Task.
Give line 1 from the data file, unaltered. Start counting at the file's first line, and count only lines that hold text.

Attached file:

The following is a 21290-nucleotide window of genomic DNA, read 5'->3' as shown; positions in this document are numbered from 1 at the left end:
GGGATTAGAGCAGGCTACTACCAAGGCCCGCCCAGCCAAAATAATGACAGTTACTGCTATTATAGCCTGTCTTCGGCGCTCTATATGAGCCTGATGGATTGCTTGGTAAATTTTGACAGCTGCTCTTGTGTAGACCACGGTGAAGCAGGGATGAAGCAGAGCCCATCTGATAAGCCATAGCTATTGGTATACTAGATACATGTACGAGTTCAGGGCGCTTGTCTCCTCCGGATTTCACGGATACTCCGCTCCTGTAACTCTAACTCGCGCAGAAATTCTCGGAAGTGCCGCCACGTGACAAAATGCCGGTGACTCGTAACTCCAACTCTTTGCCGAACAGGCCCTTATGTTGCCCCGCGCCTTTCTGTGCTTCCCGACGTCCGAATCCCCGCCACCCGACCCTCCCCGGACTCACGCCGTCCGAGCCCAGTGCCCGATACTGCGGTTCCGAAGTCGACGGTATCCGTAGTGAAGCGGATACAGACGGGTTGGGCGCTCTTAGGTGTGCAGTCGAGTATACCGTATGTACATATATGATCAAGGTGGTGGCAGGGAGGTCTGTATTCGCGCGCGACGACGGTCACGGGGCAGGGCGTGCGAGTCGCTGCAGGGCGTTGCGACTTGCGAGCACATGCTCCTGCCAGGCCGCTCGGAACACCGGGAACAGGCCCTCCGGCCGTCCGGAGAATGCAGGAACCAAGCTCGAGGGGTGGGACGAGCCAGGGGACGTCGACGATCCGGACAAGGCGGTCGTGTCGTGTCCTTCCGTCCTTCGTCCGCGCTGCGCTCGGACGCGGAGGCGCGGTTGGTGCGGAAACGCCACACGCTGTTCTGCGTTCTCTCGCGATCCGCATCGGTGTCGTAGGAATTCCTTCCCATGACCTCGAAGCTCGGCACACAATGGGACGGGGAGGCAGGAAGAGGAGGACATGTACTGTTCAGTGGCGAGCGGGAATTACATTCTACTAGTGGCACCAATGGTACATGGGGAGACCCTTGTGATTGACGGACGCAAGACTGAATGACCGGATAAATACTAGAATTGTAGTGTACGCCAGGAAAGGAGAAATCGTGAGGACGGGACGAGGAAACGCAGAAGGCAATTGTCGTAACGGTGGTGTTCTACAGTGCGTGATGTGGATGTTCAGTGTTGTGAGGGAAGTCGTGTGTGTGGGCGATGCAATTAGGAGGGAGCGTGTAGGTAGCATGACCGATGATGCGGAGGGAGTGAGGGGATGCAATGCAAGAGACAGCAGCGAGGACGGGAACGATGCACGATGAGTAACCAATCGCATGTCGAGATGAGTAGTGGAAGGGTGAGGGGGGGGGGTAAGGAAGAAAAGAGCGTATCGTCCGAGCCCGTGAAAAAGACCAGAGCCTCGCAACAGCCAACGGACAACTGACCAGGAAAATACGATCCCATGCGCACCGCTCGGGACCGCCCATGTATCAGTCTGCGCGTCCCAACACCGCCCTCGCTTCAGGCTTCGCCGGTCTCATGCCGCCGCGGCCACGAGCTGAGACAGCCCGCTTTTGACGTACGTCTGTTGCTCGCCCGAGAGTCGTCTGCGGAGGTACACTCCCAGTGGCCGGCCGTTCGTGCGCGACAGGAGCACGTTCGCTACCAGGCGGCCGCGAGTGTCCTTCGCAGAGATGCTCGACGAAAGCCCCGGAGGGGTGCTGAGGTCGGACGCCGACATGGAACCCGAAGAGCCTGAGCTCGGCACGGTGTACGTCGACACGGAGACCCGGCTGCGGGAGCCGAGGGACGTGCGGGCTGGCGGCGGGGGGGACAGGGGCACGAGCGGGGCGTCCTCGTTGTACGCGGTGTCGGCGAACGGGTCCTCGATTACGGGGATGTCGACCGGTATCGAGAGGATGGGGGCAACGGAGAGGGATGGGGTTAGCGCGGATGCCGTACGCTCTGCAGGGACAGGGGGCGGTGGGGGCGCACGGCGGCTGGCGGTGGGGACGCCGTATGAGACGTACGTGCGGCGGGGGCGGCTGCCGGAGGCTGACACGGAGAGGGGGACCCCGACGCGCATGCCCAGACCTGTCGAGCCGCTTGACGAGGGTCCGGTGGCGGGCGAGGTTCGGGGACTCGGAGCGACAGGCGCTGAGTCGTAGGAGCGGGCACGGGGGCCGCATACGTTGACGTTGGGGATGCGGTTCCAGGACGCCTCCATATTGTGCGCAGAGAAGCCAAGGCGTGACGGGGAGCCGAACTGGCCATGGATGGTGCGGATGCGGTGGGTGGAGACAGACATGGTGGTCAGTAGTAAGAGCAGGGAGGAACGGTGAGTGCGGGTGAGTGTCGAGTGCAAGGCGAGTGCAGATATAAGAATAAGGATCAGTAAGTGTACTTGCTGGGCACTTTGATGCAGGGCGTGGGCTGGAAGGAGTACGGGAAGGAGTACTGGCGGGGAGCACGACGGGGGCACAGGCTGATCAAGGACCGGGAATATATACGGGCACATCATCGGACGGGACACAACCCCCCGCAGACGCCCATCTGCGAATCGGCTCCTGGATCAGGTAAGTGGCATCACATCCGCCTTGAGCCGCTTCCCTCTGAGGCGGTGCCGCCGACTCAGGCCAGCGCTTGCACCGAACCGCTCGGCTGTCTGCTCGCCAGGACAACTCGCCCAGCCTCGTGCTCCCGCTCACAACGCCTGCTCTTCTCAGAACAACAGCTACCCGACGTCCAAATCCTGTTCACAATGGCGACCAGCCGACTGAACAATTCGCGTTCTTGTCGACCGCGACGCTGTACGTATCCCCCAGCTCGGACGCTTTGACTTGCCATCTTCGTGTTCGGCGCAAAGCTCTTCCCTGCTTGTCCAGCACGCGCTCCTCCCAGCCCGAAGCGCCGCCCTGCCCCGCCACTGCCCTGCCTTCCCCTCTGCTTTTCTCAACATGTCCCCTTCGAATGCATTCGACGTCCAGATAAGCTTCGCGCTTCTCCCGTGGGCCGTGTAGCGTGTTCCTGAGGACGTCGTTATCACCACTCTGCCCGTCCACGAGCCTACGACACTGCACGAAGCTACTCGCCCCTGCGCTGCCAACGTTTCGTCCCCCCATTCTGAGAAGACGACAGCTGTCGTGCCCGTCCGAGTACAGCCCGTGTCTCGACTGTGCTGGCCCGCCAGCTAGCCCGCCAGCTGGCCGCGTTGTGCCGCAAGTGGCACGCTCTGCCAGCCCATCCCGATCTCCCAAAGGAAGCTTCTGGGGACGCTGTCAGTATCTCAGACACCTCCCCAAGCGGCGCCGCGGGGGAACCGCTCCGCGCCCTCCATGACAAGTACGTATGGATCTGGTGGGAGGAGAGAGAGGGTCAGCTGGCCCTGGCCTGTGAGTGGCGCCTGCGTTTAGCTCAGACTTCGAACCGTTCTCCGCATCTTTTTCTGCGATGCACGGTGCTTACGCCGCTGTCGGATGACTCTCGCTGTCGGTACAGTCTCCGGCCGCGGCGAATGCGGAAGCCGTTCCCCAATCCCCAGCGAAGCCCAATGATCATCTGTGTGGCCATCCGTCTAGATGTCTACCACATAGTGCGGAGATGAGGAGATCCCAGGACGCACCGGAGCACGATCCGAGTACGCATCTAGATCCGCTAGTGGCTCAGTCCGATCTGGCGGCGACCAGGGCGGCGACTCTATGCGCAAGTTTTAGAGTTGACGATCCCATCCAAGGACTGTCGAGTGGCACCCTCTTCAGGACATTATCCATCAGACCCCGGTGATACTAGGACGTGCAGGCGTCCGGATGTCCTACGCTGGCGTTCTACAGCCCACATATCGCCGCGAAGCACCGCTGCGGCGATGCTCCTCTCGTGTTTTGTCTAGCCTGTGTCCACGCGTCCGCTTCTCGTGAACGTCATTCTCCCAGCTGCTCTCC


The following is a 21290-nucleotide window of genomic DNA, read 5'->3' as shown; positions in this document are numbered from 1 at the left end: